Preface to 'Socialism made Plain'

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(1834 - 1896)
William Morris (24 March 1834 – 3 October 1896) was a British textile designer, poet, novelist, translator and socialist activist associated with the British Arts and Crafts Movement. He was a major contributor to the revival of traditional British textile arts and methods of production. His literary contributions helped to establish the modern fantasy genre, while he helped win acceptance of socialism in fin de siècle Great Britain. (From :


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Preface to 'Socialism made Plain'

Preface to 'Socialism made Plain'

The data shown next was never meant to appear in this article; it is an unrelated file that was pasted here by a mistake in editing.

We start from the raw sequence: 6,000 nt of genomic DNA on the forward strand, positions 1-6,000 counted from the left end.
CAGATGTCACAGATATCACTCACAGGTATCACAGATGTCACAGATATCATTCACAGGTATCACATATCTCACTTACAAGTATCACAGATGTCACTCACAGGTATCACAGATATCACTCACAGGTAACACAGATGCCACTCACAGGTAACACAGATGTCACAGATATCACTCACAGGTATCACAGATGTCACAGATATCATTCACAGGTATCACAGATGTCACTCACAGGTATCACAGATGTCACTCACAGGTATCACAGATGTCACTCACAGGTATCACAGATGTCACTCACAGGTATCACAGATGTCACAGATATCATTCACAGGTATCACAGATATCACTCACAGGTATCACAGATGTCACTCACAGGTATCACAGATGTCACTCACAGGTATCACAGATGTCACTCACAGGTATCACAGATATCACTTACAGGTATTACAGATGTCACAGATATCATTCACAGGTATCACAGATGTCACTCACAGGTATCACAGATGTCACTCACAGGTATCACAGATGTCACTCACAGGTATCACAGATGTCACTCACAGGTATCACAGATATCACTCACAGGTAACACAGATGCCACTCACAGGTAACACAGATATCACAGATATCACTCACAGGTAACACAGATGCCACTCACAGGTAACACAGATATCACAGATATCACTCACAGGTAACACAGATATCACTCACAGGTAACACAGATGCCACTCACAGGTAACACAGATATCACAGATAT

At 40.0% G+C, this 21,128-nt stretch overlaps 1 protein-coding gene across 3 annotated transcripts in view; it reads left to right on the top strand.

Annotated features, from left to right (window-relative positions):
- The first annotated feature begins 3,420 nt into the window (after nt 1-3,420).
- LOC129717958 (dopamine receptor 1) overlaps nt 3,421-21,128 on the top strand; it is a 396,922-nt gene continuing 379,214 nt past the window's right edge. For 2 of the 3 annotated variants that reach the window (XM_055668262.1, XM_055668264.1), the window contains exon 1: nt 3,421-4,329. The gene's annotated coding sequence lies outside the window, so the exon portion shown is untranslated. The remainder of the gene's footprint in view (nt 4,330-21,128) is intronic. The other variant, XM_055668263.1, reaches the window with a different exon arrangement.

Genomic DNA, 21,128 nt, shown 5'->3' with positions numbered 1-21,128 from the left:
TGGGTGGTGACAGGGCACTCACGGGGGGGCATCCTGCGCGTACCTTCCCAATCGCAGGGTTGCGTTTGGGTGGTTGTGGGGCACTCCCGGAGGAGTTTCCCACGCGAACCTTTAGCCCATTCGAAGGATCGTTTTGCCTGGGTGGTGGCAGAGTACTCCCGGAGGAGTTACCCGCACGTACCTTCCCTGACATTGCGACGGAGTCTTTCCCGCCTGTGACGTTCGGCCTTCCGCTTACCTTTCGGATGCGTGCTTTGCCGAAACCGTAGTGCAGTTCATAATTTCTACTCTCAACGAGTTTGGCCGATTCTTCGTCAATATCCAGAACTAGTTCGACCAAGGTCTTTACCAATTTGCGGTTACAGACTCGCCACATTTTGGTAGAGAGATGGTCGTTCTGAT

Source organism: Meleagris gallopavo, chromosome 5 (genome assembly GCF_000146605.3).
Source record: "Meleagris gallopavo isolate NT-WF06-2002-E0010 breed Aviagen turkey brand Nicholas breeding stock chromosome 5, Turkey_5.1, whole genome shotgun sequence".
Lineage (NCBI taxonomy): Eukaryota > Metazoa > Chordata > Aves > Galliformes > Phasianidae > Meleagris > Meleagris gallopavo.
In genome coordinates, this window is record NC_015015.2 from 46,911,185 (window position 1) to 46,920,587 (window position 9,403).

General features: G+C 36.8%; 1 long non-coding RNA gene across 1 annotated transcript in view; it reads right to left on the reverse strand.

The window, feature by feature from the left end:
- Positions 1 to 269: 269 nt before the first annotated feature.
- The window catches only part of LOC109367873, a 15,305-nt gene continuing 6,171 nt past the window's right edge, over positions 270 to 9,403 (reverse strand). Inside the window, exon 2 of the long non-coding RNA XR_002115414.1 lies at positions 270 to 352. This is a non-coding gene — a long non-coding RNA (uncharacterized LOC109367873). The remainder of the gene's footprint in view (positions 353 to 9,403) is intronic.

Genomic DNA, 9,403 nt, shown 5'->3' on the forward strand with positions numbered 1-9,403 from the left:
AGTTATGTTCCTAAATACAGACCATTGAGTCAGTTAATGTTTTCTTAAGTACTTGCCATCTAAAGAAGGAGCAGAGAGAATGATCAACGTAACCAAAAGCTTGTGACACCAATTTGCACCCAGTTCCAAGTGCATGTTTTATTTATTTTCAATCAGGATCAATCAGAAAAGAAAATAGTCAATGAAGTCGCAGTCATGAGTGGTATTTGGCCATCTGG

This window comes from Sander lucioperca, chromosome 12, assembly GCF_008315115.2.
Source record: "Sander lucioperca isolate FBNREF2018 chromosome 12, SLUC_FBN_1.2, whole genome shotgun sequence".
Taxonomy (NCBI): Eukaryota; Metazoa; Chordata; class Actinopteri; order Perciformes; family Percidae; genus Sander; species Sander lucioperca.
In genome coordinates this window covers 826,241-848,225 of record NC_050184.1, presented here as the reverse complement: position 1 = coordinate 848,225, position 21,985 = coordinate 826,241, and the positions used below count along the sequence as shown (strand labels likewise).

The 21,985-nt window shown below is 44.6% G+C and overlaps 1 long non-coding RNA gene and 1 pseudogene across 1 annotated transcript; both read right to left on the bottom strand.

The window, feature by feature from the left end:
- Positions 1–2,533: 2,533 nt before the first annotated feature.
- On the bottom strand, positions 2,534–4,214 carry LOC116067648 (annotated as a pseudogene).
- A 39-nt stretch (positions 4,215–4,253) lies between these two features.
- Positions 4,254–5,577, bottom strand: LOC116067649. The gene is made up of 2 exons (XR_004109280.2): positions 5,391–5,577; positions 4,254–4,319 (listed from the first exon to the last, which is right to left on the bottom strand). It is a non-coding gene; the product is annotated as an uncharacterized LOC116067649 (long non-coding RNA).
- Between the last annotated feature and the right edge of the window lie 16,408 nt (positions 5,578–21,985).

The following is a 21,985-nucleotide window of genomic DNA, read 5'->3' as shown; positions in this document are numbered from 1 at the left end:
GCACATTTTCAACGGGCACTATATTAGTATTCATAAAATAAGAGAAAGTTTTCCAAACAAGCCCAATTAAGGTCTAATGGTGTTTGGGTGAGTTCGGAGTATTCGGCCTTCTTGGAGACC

I HAVE been asked to write a Preface to this book, and do so with pleasure, believing that it will supply a need to those who are really anxious to know the aims and methods of Socialism. There is, indeed, a good deal of socialist literature in circulation; but a part of this is in pamphlet form, and though often excellent in their way, not one of these pamphlets goes far enough towards exhausting the subject, and satisfying the demand for information. On the other hand, the more learned socialist literature, like Marx's celebrated book, requires such hard and close study that those who have not approached the subject by a more easy road, are not likely to begin on that side, or if they did, would find that something like a guide was necessary to them before they could follow the arguments steadily. Therefore books like this are welcome, which state the pros and cons clearly and fairly, and without what, to a beginner, would be the incumbrance of dealing with side issues, especially when, as in this case, they are free from the affectation of technical terms, which in many works on sociology repel the reader, and not seldom contain in themselves unproved assumptions, and circular arguments. In truth a working knowledge of Socialism is not hard to acquire at the present time; since, in these days, the evolution of history has set thought free from prejudices, which not very long ago made it impossible for any but original and rare minds even to consider the relation between the classes, which make up modern civilization, or to criticize the present makeshift, falsely called Society. Amid the growing aspirations of all thoughtful people towards a society founded on mutual goodwill and fair dealing, in other words towards a real society, the subject of Socialism is no longer an abstruse study for philosophers, but a practical question which all honest people must face, and learn to understand, under penalty of finding themselves surprised into a position of unreasoning hostility to the welfare of the world at large; and, I repeat, it is no longer difficult to understand the principles of Socialism, and to learn what it is that it attacks. To a person once impressed, as so many now are, by the miseries resulting from the inequality of our modern society it is almost enough to show the development of privilege in our modern or commercial society, and to lay bare the machinery by which this iniquity is worked. In the course of his learning what it is that Socialism attacks, the enquirer will learn what it is that Socialism aims at, viz., the full development of human life set free from artificial regulations in favor of a class. To give this information is the main part of the task which Mr. Fairman has put before himself, and he has accomplished it straight- forwardly and clearly, so that it is impossible to misunderstand his meaning. But he has also very naturally felt himself bound not only to explain the principles of Socialism, but also to give his views as to how they might be put in practice; that is to say, to state his idea of the transition from the present to the future of society. It must be admitted frankly that on this, the political side of modern Socialism, there are and must be differences of opinion between Socialists; in the aims of Socialism there is really little difference; this lies chiefly in the means to be used, or rather in the way in which the lever, the communization of the means of production, is to be applied. Since the author puts forward his views with much modesty, and without dogmatism, I have the less difficulty in admitting that I am one of those to whom he alludes who difier from him as to the method of bringing about the change set forth by him in the ninth chapter of this work.